Shkreli's Wu-Tang Album Could Be Seized by U.S. Prosecutors

Updated on
  • The government wants $7.4 million from Shkreli in fraud case
  • Former biotech CEO was convicted in August and jailed
Why Martin Shkreli Was Found Guilty of Fraud

Martin Shkreli may have spun his last track on a one-of-a-kind album by the Wu-Tang Clan.

Prosecutors said Friday Shkreli should be forced to forfeit $7.4 million, which could include $5 million in bail money and the album "Once Upon a Time in Shaolin." Along with the disk set, which he bought two years ago for $2 million from the celebrated New York hip-hop group, the government said it may also seek a Picasso painting he owns, his Enigma machine from World War II, and his interest in Turing Pharmaceuticals AG.

Shkreli, assailed as "Pharma Bro" after dramatically increasing the price of a life-saving drug, was convicted in August of defrauding investors in two of his hedge funds and scheming to control shares in Retrophin Inc. He is being held in a federal lockup in Brooklyn, New York, and is scheduled to be sentenced next month. In a filing Friday, prosecutors list assets they can seize that would satisfy their monetary demands.

Long before his conviction, Shkreli’s purchase of the album sparked outrage among music fans. The former biotech CEO, known for provocative online antics, played short excerpts while live-streaming himself in his Manhattan apartment after President Donald Trump’s election and his conviction. It is thought to have never been heard publicly otherwise.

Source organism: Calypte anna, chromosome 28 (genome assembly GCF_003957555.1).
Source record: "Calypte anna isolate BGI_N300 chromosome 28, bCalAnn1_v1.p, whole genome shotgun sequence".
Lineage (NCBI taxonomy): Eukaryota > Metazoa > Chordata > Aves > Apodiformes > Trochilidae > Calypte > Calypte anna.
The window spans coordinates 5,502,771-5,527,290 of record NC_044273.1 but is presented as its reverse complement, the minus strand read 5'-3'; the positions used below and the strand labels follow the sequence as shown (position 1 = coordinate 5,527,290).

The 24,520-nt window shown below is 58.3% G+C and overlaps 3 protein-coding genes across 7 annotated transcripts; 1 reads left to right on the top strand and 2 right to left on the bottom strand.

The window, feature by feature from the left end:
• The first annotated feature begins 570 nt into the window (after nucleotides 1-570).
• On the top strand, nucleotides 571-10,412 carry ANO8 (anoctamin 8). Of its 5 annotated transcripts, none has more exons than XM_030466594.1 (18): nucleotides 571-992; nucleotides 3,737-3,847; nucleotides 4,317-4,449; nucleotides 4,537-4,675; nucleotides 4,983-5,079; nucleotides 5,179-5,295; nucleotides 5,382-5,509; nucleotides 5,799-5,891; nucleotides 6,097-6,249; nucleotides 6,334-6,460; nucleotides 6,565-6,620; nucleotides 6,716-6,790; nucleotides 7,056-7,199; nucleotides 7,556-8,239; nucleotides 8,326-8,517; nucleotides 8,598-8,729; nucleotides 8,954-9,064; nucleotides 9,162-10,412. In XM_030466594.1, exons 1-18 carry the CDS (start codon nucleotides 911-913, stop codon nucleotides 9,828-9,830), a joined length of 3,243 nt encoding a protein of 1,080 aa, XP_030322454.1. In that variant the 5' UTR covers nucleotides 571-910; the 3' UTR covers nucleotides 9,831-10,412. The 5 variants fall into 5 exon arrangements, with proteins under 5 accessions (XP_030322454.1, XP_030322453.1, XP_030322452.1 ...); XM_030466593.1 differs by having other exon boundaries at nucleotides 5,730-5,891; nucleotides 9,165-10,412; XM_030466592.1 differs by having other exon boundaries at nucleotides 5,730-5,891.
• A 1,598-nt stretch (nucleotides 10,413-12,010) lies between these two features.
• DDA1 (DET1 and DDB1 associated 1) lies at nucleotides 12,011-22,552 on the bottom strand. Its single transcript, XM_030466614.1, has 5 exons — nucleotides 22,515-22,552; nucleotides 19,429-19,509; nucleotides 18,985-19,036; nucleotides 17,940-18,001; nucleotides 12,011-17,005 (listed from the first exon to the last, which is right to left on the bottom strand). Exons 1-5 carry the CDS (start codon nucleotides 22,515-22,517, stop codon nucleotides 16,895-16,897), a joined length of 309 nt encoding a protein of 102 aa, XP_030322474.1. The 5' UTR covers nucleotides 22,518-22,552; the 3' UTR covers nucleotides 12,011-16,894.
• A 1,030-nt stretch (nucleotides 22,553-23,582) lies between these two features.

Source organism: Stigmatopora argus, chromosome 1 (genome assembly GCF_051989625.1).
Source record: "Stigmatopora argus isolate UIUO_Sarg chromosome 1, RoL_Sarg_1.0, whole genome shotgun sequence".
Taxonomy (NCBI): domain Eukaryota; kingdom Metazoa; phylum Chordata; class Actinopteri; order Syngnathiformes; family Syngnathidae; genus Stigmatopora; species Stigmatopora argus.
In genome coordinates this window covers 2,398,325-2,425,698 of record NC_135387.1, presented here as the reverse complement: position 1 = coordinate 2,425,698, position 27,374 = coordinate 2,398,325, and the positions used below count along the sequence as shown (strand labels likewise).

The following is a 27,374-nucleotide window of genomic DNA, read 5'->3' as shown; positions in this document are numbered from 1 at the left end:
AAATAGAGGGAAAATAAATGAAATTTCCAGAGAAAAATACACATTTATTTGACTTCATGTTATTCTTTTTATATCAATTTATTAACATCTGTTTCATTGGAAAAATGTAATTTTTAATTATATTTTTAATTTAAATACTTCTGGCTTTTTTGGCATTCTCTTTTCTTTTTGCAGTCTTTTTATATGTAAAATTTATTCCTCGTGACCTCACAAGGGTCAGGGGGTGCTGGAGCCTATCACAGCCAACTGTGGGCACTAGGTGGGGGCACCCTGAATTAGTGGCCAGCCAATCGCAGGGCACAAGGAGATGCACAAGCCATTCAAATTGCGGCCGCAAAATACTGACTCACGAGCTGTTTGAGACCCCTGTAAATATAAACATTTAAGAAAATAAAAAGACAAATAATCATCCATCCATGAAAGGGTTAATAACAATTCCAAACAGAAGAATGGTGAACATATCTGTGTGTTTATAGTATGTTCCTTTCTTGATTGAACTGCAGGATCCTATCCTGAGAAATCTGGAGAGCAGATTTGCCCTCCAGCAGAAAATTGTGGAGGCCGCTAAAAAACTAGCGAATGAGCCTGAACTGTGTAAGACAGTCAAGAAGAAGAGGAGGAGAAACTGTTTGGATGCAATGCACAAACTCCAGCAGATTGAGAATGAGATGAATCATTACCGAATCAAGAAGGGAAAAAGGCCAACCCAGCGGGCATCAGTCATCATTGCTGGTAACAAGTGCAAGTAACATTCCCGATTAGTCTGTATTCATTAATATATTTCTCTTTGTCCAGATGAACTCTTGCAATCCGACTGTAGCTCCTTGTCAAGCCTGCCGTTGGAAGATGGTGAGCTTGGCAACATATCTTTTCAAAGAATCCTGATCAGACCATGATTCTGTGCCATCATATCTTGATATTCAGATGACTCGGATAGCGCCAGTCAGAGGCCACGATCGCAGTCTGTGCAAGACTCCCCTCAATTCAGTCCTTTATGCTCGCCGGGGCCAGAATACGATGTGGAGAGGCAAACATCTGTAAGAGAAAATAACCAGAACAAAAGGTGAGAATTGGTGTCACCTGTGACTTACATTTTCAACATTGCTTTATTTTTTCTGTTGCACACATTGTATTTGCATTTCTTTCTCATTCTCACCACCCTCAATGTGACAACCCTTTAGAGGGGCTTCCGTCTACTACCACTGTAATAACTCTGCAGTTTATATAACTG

Shkreli Decries ‘Witch Hunt’ Following His Fraud Conviction

It’s unclear whether Shkreli is still the owner. The album was put up for sale on eBay in September and appeared to have been sold for about $1 million, although no buyer has been identified. The sale was completed while Shkreli was in jail, after his bail was revoked for posting a bizarre request on Facebook to pay $5,000 for a strand of former Secretary of State Hillary Clinton’s hair. Prosecutors said the post showed he was a threat to public safety.

In his eBay listing, Shkreli said he has not "carefully listened to the album," and the work remains the subject of intrigue. A satirical musical was produced and performed in Manhattan lampooning Shkreli’s purchase of it, and a book on the "untold story" of the album by author Cyrus Bozorgmehr has also been published.

"We will vigorously oppose the government motion," Shkreli’s lawyer, Benjamin Brafman, said in an email. "Our position is clear. None of the investors lost any money and Martin did not personally benefit from any of the counts of conviction. Accordingly, forfeiture of any assets is not an appropriate remedy."

Shkreli’s trial posed an unusual obstacle for prosecutors in that investors who were defrauded did not lose money. Some reported receiving well in excess of what they initially gave Shkreli. Prosecutors alleged Shkreli, who was chief executive officer of Retrophin, stole from the company to repay the investors, but he was acquitted of that charge.

The case is U.S. v. Shkreli, 15-cr-00637, U.S. District Court, Eastern District of New York (Brooklyn).

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